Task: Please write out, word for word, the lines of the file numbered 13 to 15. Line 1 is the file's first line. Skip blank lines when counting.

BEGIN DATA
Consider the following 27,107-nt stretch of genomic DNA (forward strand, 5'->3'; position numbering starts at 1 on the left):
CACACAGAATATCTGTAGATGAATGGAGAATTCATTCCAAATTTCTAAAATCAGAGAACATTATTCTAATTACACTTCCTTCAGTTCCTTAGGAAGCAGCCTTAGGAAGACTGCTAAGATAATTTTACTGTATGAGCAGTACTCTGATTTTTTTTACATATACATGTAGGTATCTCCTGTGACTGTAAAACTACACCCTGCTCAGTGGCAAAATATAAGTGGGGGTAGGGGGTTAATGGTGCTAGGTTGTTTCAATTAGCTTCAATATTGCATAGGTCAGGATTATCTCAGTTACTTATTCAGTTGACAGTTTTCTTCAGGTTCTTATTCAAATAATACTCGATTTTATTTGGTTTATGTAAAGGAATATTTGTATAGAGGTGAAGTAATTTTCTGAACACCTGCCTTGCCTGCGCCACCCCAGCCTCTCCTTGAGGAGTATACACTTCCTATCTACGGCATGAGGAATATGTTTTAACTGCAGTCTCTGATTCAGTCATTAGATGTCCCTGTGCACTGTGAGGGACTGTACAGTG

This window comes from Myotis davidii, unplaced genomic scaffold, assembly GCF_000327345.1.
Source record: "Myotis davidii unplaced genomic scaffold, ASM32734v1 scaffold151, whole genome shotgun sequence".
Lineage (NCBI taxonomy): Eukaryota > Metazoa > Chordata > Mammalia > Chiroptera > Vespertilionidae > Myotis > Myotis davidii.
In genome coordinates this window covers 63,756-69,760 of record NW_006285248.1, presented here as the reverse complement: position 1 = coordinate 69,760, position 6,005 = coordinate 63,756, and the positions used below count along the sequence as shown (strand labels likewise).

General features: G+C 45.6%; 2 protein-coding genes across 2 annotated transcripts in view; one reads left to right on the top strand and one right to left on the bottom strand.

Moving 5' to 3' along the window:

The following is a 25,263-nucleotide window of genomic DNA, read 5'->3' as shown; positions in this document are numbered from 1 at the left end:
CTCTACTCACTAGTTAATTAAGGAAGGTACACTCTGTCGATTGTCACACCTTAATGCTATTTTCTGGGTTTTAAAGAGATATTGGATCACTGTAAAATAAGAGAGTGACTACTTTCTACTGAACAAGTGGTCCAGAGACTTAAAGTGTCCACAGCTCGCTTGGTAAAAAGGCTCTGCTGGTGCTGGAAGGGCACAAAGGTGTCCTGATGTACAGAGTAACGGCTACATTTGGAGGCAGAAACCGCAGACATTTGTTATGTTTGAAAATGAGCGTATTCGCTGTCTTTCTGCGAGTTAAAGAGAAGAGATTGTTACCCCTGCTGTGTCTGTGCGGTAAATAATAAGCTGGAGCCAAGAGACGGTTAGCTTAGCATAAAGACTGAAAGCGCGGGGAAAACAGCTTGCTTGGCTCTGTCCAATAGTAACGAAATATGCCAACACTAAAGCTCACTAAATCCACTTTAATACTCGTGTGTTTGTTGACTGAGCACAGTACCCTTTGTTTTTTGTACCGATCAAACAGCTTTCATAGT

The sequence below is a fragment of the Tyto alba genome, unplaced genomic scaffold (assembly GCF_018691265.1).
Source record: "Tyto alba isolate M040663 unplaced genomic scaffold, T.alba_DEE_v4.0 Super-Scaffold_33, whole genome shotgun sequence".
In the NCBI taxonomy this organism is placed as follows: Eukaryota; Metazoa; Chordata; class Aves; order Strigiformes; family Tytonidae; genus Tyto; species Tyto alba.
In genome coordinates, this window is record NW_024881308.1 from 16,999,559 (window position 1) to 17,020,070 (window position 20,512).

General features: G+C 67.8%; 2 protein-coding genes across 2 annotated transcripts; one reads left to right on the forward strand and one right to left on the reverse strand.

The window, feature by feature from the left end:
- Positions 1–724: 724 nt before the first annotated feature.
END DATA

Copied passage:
In the NCBI taxonomy this organism is placed as follows: Eukaryota; Metazoa; Chordata; class Aves; order Strigiformes; family Tytonidae; genus Tyto; species Tyto alba.
In genome coordinates, this window is record NW_024881308.1 from 16,999,559 (window position 1) to 17,020,070 (window position 20,512).

General features: G+C 67.8%; 2 protein-coding genes across 2 annotated transcripts; one reads left to right on the forward strand and one right to left on the reverse strand.